UP Catholic 10 27 2017 E Edition Page 16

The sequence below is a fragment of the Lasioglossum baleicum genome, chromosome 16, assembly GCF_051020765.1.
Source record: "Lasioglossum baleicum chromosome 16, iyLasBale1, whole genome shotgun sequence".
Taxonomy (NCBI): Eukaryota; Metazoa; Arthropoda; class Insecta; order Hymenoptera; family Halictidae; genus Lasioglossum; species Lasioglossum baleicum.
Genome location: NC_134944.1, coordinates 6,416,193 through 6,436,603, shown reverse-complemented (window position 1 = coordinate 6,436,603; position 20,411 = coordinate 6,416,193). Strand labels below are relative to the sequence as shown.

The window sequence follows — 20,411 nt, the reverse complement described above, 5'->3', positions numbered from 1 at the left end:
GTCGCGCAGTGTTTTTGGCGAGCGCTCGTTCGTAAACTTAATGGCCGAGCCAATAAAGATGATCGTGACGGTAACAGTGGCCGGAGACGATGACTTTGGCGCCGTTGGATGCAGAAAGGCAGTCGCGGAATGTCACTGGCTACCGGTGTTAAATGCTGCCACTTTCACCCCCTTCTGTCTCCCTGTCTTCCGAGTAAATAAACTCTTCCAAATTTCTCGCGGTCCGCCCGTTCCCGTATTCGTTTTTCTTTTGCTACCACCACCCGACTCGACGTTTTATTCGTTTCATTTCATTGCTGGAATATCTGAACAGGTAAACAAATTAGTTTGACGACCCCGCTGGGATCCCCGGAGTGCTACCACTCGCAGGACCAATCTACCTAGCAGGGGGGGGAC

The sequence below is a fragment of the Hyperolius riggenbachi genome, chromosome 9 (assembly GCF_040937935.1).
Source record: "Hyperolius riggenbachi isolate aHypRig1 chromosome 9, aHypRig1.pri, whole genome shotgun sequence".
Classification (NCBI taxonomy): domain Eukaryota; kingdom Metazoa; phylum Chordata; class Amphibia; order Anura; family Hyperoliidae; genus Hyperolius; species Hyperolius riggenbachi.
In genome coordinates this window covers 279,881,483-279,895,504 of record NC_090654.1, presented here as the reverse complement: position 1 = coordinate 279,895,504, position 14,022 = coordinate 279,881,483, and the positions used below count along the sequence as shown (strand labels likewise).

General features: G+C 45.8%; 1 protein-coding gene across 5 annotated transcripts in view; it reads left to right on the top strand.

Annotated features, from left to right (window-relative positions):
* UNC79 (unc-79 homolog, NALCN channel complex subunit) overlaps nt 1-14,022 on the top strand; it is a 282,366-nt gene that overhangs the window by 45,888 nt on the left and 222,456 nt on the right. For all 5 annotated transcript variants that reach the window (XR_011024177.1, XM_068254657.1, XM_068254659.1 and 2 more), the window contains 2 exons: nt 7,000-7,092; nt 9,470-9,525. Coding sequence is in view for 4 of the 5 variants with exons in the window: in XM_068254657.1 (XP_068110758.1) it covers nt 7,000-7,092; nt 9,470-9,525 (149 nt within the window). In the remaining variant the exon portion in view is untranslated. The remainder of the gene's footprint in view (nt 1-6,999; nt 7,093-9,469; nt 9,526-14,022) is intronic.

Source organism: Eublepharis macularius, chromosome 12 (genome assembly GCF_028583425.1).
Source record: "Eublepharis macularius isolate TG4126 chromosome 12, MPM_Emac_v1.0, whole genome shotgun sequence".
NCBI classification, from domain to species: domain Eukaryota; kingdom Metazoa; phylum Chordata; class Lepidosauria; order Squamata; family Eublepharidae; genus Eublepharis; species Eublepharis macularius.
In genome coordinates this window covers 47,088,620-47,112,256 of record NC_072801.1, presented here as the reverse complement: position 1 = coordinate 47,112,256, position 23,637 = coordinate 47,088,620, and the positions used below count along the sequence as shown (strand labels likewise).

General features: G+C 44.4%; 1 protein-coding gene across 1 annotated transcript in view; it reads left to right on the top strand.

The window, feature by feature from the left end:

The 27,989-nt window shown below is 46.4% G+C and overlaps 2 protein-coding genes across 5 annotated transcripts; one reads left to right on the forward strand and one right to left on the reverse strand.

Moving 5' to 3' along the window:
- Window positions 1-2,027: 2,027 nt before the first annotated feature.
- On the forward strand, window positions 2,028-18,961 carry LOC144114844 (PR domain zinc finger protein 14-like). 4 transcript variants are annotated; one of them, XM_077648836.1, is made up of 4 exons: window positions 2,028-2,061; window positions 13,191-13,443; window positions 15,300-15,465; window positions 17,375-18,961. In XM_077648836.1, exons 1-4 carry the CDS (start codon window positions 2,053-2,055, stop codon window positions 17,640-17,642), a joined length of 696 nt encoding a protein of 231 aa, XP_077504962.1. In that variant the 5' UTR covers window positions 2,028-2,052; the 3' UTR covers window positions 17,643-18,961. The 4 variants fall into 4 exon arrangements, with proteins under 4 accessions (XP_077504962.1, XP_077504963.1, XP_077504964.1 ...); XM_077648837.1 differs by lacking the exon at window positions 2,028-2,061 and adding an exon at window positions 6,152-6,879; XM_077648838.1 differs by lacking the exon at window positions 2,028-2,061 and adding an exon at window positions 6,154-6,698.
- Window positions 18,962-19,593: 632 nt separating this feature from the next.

16 October 27, 2017 THE U.P. CATHOLIC RESPECT LIFE www.upcatholic.org Pro-life leaders: Life has value. Always. BY ADELAIDE MENA CNA/EWTN NEWS Washington D.C. - All lives are valuable, especially those of peo- ple who are suffering, speakers at a recent pro-life program at George- town University irmed. Their lives deserve care and accompaniment, even in the most trying of times, the experts said. When we speak of respect for hu- man life, it is easy for us to get caught up in abstractions, and our response can be or appear to be somewhat theoretical. But our obligations are quite concrete, said Cardinal Don- ald Wuerl of Washington, during his speech at Georgetown University. Life depends on us, he stated. Wuerl spoke at an event earlier this month, entitled Lives Worthy of Respect, that began the schools Respect Life Month programing. Wuerl stressed the importance of life - and the challenges facing a culture where people have the power to choose which lives are worth living and which ones are not. The car- dinal pointed to the prevalence of suicide among young people, the rise of physician-assisted suicide, and the discarding of the disabled, the unborn, the elderly, and other vul- nerable populations as examples of a culture which views some lives as not worthy of living. The Christian view of life, he coun- tered, honors life not as something we own or create, but are stewards of: Life, as all creation, in its rich diversity is God's gift. To counter the views of life which see people as disposable and burdens, Wuerl sug- gested following the example of Pope Francis and accompanying those who are suffering. The speakers' panel echoed the cardinal's critique of a culture of discarding others and the need to care intimately for the vulnerable. George Mason University law Pro- fessor Helen Alvare shared how her experiences caring for her severely disabled sister and elderly grandpar- ents gave her a new appreciation for the Church's radical message of the equality of all human persons. As she became more involved in the pro-life movement, she saw the web of situa- tions and decisions in a culture that immiserates women. The poor are suffering the most, she said of this culture, and critiqued the lack of solutions provided to women that don't include abortion. Congressman and doctor Brad Wenstrup of Ohio pointed to a deeply moving experience of caring for an AIDS patient in 1985 while he was a resident in Chicago. He explained that many of his fellow doctors were scared of the man, and the attending physician made care for the dying man voluntary. Westrup wanted to see him, however, and learned much from his examination. I learned even more from what he said to me afterwards, Westrup recalled. The man told the young doctor that you just examined me more than anyone, and was grateful for his care. The patient died the next day. I thought what does that feel like to be so discarded, cast aside. To be made to feel that your life is mean- ingless, Westrup mused. However, the mans life, though it was painful at the end, was not meaningless, and Western still remembers his patients name and takes his message of care for each vulnerable person to heart. He delivered that message on his last day of life, the congressman stated. It matters to the very last moment. National Right to Life vice presi- dent Tony Lauinger emphasized the high cost of the Roe v. Wade decision legalizing abortion, and the millions of persons whose lives have been taken over the past 45 years. It was less than 25 years after the Nurem- burg trials that our own supreme court condemned to death the un- born children of America, Lauinger lamented. This is not a victimless act, he urged. Therefore it is not a matter of private morality but public mo- rality: protecting the most innocent, the most vulnerable members of our human family. JEFF BRUNO/CNA A marcher holds a pro-life sign during the annual March for Life in Washington, D.C. earlier this year.

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